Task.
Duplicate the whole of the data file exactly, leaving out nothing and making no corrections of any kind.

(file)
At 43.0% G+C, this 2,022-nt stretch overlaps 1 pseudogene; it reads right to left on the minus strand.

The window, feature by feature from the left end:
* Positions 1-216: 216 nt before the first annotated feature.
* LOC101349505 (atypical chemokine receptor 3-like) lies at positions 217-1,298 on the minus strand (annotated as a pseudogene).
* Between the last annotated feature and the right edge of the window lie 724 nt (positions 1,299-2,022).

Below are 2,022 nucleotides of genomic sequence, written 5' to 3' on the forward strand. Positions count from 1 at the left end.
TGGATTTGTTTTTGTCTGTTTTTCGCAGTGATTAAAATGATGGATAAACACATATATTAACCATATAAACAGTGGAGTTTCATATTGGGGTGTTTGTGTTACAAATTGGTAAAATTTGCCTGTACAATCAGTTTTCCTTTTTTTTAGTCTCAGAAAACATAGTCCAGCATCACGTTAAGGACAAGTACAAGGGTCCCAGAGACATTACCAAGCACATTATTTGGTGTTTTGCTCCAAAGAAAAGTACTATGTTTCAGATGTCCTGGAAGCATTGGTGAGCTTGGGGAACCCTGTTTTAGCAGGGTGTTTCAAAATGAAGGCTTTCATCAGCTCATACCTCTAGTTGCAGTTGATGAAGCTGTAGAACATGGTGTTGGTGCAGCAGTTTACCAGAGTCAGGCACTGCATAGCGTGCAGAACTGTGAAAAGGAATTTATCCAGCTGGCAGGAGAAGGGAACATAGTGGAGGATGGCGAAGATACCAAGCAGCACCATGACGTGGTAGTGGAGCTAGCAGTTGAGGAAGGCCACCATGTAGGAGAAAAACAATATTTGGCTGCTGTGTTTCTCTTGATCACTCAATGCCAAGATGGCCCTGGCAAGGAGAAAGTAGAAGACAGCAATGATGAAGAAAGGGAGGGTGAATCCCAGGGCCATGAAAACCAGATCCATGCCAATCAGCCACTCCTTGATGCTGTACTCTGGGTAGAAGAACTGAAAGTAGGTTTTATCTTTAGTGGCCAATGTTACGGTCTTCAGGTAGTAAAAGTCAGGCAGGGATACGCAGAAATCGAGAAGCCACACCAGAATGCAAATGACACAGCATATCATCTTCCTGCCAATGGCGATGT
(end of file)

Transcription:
At 43.0% G+C, this 2,022-nt stretch overlaps 1 pseudogene; it reads right to left on the minus strand.

The window, feature by feature from the left end:
* Positions 1-216: 216 nt before the first annotated feature.
* LOC101349505 (atypical chemokine receptor 3-like) lies at positions 217-1,298 on the minus strand (annotated as a pseudogene).
* Between the last annotated feature and the right edge of the window lie 724 nt (positions 1,299-2,022).

Below are 2,022 nucleotides of genomic sequence, written 5' to 3' on the forward strand. Positions count from 1 at the left end.
TGGATTTGTTTTTGTCTGTTTTTCGCAGTGATTAAAATGATGGATAAACACATATATTAACCATATAAACAGTGGAGTTTCATATTGGGGTGTTTGTGTTACAAATTGGTAAAATTTGCCTGTACAATCAGTTTTCCTTTTTTTTAGTCTCAGAAAACATAGTCCAGCATCACGTTAAGGACAAGTACAAGGGTCCCAGAGACATTACCAAGCACATTATTTGGTGTTTTGCTCCAAAGAAAAGTACTATGTTTCAGATGTCCTGGAAGCATTGGTGAGCTTGGGGAACCCTGTTTTAGCAGGGTGTTTCAAAATGAAGGCTTTCATCAGCTCATACCTCTAGTTGCAGTTGATGAAGCTGTAGAACATGGTGTTGGTGCAGCAGTTTACCAGAGTCAGGCACTGCATAGCGTGCAGAACTGTGAAAAGGAATTTATCCAGCTGGCAGGAGAAGGGAACATAGTGGAGGATGGCGAAGATACCAAGCAGCACCATGACGTGGTAGTGGAGCTAGCAGTTGAGGAAGGCCACCATGTAGGAGAAAAACAATATTTGGCTGCTGTGTTTCTCTTGATCACTCAATGCCAAGATGGCCCTGGCAAGGAGAAAGTAGAAGACAGCAATGATGAAGAAAGGGAGGGTGAATCCCAGGGCCATGAAAACCAGATCCATGCCAATCAGCCACTCCTTGATGCTGTACTCTGGGTAGAAGAACTGAAAGTAGGTTTTATCTTTAGTGGCCAATGTTACGGTCTTCAGGTAGTAAAAGTCAGGCAGGGATACGCAGAAATCGAGAAGCCACACCAGAATGCAAATGACACAGCATATCATCTTCCTGCCAATGGCGATGT